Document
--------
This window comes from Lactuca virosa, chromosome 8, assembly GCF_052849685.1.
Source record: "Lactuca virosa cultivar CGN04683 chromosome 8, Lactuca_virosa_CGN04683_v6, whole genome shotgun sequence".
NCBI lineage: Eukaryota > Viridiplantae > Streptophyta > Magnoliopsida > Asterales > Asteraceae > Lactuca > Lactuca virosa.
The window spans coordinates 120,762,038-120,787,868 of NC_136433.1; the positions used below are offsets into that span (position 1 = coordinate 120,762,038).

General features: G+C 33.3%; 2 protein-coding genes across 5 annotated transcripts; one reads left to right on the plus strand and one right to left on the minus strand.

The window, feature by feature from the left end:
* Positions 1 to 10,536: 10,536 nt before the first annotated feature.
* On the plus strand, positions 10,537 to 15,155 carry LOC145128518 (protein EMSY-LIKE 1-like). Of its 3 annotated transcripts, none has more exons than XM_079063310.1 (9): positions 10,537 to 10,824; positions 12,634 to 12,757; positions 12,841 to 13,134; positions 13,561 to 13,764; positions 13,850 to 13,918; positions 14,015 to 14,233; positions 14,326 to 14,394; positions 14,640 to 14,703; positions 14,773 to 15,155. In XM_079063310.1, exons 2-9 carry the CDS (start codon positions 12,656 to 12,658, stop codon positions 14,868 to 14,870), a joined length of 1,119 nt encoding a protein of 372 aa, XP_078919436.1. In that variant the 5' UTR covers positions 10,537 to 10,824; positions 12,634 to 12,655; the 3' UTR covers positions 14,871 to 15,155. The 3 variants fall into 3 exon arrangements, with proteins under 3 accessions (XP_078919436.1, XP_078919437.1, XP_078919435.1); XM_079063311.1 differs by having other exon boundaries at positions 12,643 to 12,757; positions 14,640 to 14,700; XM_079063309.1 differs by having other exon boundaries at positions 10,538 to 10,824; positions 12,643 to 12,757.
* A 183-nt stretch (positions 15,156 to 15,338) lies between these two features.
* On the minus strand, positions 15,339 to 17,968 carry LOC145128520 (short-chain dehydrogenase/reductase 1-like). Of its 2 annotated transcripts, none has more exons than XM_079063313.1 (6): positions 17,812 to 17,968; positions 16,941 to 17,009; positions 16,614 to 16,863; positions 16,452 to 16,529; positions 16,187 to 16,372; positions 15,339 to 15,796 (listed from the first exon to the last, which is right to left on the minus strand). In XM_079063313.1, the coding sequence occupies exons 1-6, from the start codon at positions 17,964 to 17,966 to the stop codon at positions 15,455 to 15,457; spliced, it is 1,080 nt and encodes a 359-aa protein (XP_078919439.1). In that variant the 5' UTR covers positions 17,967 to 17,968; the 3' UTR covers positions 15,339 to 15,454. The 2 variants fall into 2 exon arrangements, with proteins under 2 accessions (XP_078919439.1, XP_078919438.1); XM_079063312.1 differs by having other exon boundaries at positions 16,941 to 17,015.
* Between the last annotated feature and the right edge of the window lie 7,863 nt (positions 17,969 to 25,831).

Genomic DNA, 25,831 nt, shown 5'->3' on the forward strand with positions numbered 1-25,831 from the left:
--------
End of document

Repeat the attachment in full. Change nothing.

This window comes from Lactuca virosa, chromosome 8, assembly GCF_052849685.1.
Source record: "Lactuca virosa cultivar CGN04683 chromosome 8, Lactuca_virosa_CGN04683_v6, whole genome shotgun sequence".
NCBI lineage: Eukaryota > Viridiplantae > Streptophyta > Magnoliopsida > Asterales > Asteraceae > Lactuca > Lactuca virosa.
The window spans coordinates 120,762,038-120,787,868 of NC_136433.1; the positions used below are offsets into that span (position 1 = coordinate 120,762,038).

General features: G+C 33.3%; 2 protein-coding genes across 5 annotated transcripts; one reads left to right on the plus strand and one right to left on the minus strand.

The window, feature by feature from the left end:
* Positions 1 to 10,536: 10,536 nt before the first annotated feature.
* On the plus strand, positions 10,537 to 15,155 carry LOC145128518 (protein EMSY-LIKE 1-like). Of its 3 annotated transcripts, none has more exons than XM_079063310.1 (9): positions 10,537 to 10,824; positions 12,634 to 12,757; positions 12,841 to 13,134; positions 13,561 to 13,764; positions 13,850 to 13,918; positions 14,015 to 14,233; positions 14,326 to 14,394; positions 14,640 to 14,703; positions 14,773 to 15,155. In XM_079063310.1, exons 2-9 carry the CDS (start codon positions 12,656 to 12,658, stop codon positions 14,868 to 14,870), a joined length of 1,119 nt encoding a protein of 372 aa, XP_078919436.1. In that variant the 5' UTR covers positions 10,537 to 10,824; positions 12,634 to 12,655; the 3' UTR covers positions 14,871 to 15,155. The 3 variants fall into 3 exon arrangements, with proteins under 3 accessions (XP_078919436.1, XP_078919437.1, XP_078919435.1); XM_079063311.1 differs by having other exon boundaries at positions 12,643 to 12,757; positions 14,640 to 14,700; XM_079063309.1 differs by having other exon boundaries at positions 10,538 to 10,824; positions 12,643 to 12,757.
* A 183-nt stretch (positions 15,156 to 15,338) lies between these two features.
* On the minus strand, positions 15,339 to 17,968 carry LOC145128520 (short-chain dehydrogenase/reductase 1-like). Of its 2 annotated transcripts, none has more exons than XM_079063313.1 (6): positions 17,812 to 17,968; positions 16,941 to 17,009; positions 16,614 to 16,863; positions 16,452 to 16,529; positions 16,187 to 16,372; positions 15,339 to 15,796 (listed from the first exon to the last, which is right to left on the minus strand). In XM_079063313.1, the coding sequence occupies exons 1-6, from the start codon at positions 17,964 to 17,966 to the stop codon at positions 15,455 to 15,457; spliced, it is 1,080 nt and encodes a 359-aa protein (XP_078919439.1). In that variant the 5' UTR covers positions 17,967 to 17,968; the 3' UTR covers positions 15,339 to 15,454. The 2 variants fall into 2 exon arrangements, with proteins under 2 accessions (XP_078919439.1, XP_078919438.1); XM_079063312.1 differs by having other exon boundaries at positions 16,941 to 17,015.
* Between the last annotated feature and the right edge of the window lie 7,863 nt (positions 17,969 to 25,831).

Genomic DNA, 25,831 nt, shown 5'->3' on the forward strand with positions numbered 1-25,831 from the left: